Jump to content

  • Log In with Google      Sign In   
  • Create Account


Generating spheres with unifrom vertex density


Old topic!
Guest, the last post of this topic is over 60 days old and at this point you may not reply in this topic. If you wish to continue this conversation start a new topic.

  • You cannot reply to this topic
5 replies to this topic

#1 PAndersson   Members   -  Reputation: 394

Like
0Likes
Like

Posted 30 July 2012 - 12:11 PM

Hi, I'm in the fairly early stages of creating a 4x space strategy game, though it will have a fair bit of ground action as well. For many of the planets, I will need to use heightmapped 3d spheres as the basic mesh. The problem is that the most straightforward method of creating these meshes results in spheres with a non-uniform vertex density with more vertices around the poles. I was wondering if there are any well known methods for generating spheres with a unifrom vertex density, where the density is customizable?

Sponsor:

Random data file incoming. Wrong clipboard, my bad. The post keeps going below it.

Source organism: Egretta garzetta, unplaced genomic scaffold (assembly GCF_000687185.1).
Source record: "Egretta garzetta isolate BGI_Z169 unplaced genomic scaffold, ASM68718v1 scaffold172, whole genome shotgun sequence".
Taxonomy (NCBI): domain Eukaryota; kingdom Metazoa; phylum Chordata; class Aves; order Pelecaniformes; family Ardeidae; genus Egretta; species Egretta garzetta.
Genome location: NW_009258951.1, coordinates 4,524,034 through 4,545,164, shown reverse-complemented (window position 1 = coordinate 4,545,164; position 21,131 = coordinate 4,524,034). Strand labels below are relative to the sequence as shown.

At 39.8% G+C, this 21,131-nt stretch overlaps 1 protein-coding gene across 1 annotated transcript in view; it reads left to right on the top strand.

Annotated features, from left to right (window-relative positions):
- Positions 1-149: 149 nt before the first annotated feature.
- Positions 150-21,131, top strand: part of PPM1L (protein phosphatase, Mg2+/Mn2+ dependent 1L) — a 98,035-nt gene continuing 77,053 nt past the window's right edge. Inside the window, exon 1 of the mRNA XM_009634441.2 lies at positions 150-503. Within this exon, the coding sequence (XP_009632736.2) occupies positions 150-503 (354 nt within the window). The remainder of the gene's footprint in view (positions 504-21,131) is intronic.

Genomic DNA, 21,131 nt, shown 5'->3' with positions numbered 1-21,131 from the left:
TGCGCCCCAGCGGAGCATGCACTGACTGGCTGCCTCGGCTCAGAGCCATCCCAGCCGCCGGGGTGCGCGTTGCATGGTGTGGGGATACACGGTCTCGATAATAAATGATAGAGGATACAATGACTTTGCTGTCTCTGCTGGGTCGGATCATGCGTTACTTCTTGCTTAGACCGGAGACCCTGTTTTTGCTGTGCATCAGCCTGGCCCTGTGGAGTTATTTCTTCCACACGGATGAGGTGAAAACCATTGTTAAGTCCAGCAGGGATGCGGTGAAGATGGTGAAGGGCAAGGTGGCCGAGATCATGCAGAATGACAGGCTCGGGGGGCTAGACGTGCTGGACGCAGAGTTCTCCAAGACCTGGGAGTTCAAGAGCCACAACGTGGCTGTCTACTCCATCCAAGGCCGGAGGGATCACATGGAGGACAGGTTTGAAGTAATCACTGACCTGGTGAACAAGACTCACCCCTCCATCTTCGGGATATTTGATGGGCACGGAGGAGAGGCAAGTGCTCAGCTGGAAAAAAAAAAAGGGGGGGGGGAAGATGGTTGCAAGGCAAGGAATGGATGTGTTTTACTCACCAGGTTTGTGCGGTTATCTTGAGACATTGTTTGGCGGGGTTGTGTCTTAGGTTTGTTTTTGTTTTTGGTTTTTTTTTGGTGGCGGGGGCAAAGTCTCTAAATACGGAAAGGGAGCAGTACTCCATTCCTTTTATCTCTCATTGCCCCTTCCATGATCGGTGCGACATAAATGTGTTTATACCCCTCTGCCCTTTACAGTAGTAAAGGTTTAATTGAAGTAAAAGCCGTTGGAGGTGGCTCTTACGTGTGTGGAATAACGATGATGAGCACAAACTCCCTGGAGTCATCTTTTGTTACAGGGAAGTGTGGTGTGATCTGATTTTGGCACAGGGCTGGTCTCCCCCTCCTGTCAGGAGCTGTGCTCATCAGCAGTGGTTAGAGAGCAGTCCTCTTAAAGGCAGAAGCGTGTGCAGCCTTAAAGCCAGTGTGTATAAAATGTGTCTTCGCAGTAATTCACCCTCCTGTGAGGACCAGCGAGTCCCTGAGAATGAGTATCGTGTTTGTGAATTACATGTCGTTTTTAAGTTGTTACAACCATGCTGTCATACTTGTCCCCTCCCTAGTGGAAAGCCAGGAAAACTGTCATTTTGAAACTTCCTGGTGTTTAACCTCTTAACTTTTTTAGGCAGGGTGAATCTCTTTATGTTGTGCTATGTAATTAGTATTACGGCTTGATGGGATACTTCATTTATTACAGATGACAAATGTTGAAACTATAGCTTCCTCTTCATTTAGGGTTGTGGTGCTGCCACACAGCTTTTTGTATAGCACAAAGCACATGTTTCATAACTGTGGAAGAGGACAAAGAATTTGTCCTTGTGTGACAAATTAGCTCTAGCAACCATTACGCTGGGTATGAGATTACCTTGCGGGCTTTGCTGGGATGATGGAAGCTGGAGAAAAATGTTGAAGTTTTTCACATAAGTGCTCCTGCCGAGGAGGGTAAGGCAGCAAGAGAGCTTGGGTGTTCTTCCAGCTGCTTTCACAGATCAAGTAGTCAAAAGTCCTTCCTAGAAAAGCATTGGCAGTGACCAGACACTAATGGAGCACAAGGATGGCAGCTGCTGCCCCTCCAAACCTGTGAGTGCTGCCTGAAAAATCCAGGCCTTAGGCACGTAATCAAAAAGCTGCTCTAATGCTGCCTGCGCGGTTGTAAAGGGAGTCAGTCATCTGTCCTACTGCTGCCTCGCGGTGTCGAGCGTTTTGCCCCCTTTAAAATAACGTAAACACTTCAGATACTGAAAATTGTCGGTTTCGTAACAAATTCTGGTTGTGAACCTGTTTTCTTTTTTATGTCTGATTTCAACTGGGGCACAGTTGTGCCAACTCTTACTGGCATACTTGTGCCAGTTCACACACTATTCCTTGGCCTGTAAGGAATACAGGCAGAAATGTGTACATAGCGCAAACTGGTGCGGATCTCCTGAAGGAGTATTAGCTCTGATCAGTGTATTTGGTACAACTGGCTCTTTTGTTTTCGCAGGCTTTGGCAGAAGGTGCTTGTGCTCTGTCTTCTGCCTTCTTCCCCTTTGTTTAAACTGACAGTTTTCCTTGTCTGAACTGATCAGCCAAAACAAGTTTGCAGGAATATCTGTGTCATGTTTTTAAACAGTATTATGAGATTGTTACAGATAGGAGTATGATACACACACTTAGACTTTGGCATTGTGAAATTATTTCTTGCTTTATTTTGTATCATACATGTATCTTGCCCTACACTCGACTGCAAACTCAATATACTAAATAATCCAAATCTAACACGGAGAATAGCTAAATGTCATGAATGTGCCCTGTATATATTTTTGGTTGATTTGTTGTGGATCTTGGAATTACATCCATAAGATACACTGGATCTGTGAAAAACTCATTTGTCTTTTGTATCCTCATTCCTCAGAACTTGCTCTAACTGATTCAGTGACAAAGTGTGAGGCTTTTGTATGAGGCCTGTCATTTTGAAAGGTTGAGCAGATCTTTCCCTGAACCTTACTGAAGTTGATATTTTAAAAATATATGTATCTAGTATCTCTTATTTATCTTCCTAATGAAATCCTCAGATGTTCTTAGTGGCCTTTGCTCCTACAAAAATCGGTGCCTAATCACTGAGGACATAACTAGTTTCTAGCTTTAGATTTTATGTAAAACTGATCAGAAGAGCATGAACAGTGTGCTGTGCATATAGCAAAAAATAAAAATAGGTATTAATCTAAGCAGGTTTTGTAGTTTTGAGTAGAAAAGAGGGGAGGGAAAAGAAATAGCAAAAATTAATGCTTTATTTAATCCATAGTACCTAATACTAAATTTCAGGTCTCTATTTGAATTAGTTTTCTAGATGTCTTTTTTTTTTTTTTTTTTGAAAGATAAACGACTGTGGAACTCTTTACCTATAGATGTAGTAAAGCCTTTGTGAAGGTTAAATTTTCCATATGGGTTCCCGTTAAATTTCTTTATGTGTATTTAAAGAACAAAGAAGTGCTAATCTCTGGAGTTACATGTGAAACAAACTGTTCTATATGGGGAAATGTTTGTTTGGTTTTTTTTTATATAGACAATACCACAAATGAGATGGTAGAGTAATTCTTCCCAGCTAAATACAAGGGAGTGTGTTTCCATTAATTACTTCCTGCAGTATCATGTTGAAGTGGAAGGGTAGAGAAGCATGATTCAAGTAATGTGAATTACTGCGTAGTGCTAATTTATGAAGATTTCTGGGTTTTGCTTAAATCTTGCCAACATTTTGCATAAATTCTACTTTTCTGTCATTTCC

#2 Álvaro   Crossbones+   -  Reputation: 12365

Like
1Likes
Like

Posted 30 July 2012 - 12:27 PM

Search the web for something like `equidistant points sphere' and you'll find lots of information about this problem.

Also, if you use a 3D texture for height displacement, the variability of vertex density becomes much less of an issue.

#3 clb   Members   -  Reputation: 1778

Like
1Likes
Like

Posted 31 July 2012 - 02:04 AM

If geospheres might be adequate for this purpose, see e.g. this and this.
Me+PC=clb.demon.fi | C++ Math and Geometry library: MathGeoLib, test it live! | C++ Game Networking: kNet | 2D Bin Packing: RectangleBinPack | Use gcc/clang/emcc from VS: vs-tool | Resume+Portfolio | gfxapi, test it live!

#4 David Neubelt   Members   -  Reputation: 794

Like
2Likes
Like

Posted 31 July 2012 - 02:05 PM

This gives decent results for render able geometry.

http://mathproofs.blogspot.com/2005/07/mapping-cube-to-sphere.html
Graphics Programmer - Ready At Dawn Studios

#5 billconan   Members   -  Reputation: 200

Like
0Likes
Like

Posted 02 August 2012 - 05:33 PM

I think another approach is giving vertices some repulsion forces and adjust their locations by the forces.

#6 Postie   Members   -  Reputation: 882

Like
0Likes
Like

Posted 02 August 2012 - 07:29 PM

Though I've never used the technique myself, I'm a fan of the cube to sphere mapping. It'd be the first thing I'd try if I wanted to render a globe.
Currently working on an open world survival RPG - For info check out my Development blog: ByteWrangler




Old topic!
Guest, the last post of this topic is over 60 days old and at this point you may not reply in this topic. If you wish to continue this conversation start a new topic.



PARTNERS